The CEMENTEGRITY project seeks to develop and test better materials for sealing wellbores exposed to CO2 stored in underground reservoirs. Such materials should 1) prevent leakages from forming; 2) demonstrate self-healing behaviour when leakages do form; 3) have a smaller environmental footprint than currently used materials.
The leakage of CO2 through or along wellbores has been identified as one of the main challenges to secure underground CO2-storage. Currently used materials for sealing wellbores are commonly based on Ordinary Portland Cement, and the integrity of these materials can be a vulnerability during CO2-injection and -storage. Leakages may form through the cement, or along the cement-steel or cement-rock interfaces, as the result of chemical, thermal, or mechanical effects.
In order to successfully develop improved sealing materials, we need to identify critical properties that will ensure seal integrity. We also need to develop practical methods for measuring these properties under realistic conditions, and models that can be used for extrapolation. The CEMENTEGRITY project will perform experimental research that addresses the chemical, thermal and mechanical mechanisms that may damage wellbore integrity during CO2-injection and -storage on a range of different sealant material compositions. We will support this experimental work with numerical modelling. Through these activities, we will identify key properties that ensure long-term integrity of wellbore sealing materials, and we will also identify suitable methods for measuring these properties. Our findings can then be applied when developing new sealing materials for CO2-storage, to ensure the long-term integrity of underground CO2-storage reservoirs.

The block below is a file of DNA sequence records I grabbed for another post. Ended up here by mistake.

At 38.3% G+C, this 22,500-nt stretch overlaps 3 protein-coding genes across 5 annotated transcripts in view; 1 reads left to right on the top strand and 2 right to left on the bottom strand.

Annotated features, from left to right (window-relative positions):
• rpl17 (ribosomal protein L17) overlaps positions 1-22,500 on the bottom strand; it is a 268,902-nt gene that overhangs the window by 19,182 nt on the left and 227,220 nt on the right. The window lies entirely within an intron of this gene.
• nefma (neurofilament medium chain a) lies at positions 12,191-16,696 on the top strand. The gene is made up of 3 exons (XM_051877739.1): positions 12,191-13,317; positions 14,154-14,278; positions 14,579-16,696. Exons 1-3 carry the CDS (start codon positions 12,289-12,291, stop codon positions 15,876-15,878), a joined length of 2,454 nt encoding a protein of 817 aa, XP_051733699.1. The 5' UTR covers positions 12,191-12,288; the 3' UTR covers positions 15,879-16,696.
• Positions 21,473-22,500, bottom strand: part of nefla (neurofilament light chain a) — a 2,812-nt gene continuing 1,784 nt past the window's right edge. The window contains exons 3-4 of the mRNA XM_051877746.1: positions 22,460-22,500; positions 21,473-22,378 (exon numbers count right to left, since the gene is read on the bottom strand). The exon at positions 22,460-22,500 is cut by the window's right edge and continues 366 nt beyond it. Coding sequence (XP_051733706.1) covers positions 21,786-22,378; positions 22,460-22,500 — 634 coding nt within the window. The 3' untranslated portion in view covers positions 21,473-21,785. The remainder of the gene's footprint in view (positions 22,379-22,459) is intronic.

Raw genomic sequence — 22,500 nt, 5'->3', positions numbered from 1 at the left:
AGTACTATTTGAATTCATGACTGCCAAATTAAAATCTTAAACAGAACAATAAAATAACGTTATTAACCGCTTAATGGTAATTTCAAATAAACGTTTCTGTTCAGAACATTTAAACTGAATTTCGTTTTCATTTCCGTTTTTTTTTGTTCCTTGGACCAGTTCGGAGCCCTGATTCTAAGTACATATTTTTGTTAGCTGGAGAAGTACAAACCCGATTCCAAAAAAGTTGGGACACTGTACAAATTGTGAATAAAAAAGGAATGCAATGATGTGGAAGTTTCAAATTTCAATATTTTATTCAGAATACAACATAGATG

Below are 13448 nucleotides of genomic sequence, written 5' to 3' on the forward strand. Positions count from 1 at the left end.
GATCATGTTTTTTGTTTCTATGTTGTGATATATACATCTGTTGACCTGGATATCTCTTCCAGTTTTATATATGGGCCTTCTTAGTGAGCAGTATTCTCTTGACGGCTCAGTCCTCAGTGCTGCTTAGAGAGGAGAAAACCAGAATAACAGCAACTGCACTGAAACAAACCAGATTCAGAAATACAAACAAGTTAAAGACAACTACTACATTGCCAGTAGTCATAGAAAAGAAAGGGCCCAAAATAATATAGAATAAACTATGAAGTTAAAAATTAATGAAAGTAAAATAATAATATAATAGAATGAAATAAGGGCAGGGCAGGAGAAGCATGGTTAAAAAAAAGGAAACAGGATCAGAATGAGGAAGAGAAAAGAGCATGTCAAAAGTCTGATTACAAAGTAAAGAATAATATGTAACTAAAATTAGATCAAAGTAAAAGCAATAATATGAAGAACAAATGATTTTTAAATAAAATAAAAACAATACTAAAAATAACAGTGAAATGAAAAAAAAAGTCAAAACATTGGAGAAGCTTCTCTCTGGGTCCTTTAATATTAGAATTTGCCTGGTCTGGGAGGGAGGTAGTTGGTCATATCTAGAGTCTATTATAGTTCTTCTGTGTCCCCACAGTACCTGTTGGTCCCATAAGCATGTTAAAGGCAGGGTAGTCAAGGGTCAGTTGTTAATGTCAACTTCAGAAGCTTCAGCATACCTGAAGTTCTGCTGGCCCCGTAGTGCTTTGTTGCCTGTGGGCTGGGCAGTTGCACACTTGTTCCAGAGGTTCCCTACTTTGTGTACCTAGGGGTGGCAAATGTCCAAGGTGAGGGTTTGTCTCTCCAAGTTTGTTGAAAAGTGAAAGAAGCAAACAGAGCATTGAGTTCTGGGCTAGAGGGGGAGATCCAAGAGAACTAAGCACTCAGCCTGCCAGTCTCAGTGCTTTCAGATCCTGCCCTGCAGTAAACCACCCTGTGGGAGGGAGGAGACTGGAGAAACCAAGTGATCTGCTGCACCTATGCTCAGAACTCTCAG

CEMENTEGRITY is funded by CLIMIT, RVO, and BEIS, under the ACT3 program.
Project partners are: Halliburton, ReStone, University of Stavanger, Wintershall DEA, Delft University of Technology, Energie Beheer Nederland, and Heriot-Watt University.